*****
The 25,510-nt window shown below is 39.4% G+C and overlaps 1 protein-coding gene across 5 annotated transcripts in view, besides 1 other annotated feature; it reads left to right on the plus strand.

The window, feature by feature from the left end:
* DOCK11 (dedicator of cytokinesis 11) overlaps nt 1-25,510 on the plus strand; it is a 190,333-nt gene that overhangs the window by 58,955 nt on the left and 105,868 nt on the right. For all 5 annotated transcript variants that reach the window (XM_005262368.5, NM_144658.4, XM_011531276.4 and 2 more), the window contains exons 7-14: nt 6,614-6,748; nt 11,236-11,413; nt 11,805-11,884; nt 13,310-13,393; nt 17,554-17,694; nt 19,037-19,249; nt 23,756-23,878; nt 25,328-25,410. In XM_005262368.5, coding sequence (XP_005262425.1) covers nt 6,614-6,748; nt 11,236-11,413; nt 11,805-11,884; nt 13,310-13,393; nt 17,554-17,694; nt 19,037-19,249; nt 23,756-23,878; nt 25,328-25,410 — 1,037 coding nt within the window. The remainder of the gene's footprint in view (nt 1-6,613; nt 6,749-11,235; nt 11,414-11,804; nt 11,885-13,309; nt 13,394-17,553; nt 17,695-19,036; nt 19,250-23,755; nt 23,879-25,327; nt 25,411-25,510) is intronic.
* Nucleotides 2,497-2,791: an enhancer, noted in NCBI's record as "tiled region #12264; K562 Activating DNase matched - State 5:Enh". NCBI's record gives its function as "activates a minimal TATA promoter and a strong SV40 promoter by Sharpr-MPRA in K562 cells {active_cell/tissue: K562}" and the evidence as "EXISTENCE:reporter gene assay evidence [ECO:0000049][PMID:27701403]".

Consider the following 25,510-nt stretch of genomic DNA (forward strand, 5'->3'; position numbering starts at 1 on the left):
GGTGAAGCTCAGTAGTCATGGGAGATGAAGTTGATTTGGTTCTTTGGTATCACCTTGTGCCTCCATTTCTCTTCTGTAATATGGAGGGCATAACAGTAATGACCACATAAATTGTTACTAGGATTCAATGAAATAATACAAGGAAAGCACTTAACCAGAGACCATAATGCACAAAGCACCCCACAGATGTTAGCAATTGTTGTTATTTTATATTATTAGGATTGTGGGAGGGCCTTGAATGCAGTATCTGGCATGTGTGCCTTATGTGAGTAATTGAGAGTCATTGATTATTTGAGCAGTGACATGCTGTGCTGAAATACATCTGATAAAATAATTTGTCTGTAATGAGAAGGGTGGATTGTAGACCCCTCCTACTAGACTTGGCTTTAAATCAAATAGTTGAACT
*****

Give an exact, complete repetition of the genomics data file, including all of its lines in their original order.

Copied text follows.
The 25,510-nt window shown below is 39.4% G+C and overlaps 1 protein-coding gene across 5 annotated transcripts in view, besides 1 other annotated feature; it reads left to right on the plus strand.

The window, feature by feature from the left end:
* DOCK11 (dedicator of cytokinesis 11) overlaps nt 1-25,510 on the plus strand; it is a 190,333-nt gene that overhangs the window by 58,955 nt on the left and 105,868 nt on the right. For all 5 annotated transcript variants that reach the window (XM_005262368.5, NM_144658.4, XM_011531276.4 and 2 more), the window contains exons 7-14: nt 6,614-6,748; nt 11,236-11,413; nt 11,805-11,884; nt 13,310-13,393; nt 17,554-17,694; nt 19,037-19,249; nt 23,756-23,878; nt 25,328-25,410. In XM_005262368.5, coding sequence (XP_005262425.1) covers nt 6,614-6,748; nt 11,236-11,413; nt 11,805-11,884; nt 13,310-13,393; nt 17,554-17,694; nt 19,037-19,249; nt 23,756-23,878; nt 25,328-25,410 — 1,037 coding nt within the window. The remainder of the gene's footprint in view (nt 1-6,613; nt 6,749-11,235; nt 11,414-11,804; nt 11,885-13,309; nt 13,394-17,553; nt 17,695-19,036; nt 19,250-23,755; nt 23,879-25,327; nt 25,411-25,510) is intronic.
* Nucleotides 2,497-2,791: an enhancer, noted in NCBI's record as "tiled region #12264; K562 Activating DNase matched - State 5:Enh". NCBI's record gives its function as "activates a minimal TATA promoter and a strong SV40 promoter by Sharpr-MPRA in K562 cells {active_cell/tissue: K562}" and the evidence as "EXISTENCE:reporter gene assay evidence [ECO:0000049][PMID:27701403]".

Consider the following 25,510-nt stretch of genomic DNA (forward strand, 5'->3'; position numbering starts at 1 on the left):
GGTGAAGCTCAGTAGTCATGGGAGATGAAGTTGATTTGGTTCTTTGGTATCACCTTGTGCCTCCATTTCTCTTCTGTAATATGGAGGGCATAACAGTAATGACCACATAAATTGTTACTAGGATTCAATGAAATAATACAAGGAAAGCACTTAACCAGAGACCATAATGCACAAAGCACCCCACAGATGTTAGCAATTGTTGTTATTTTATATTATTAGGATTGTGGGAGGGCCTTGAATGCAGTATCTGGCATGTGTGCCTTATGTGAGTAATTGAGAGTCATTGATTATTTGAGCAGTGACATGCTGTGCTGAAATACATCTGATAAAATAATTTGTCTGTAATGAGAAGGGTGGATTGTAGACCCCTCCTACTAGACTTGGCTTTAAATCAAATAGTTGAACT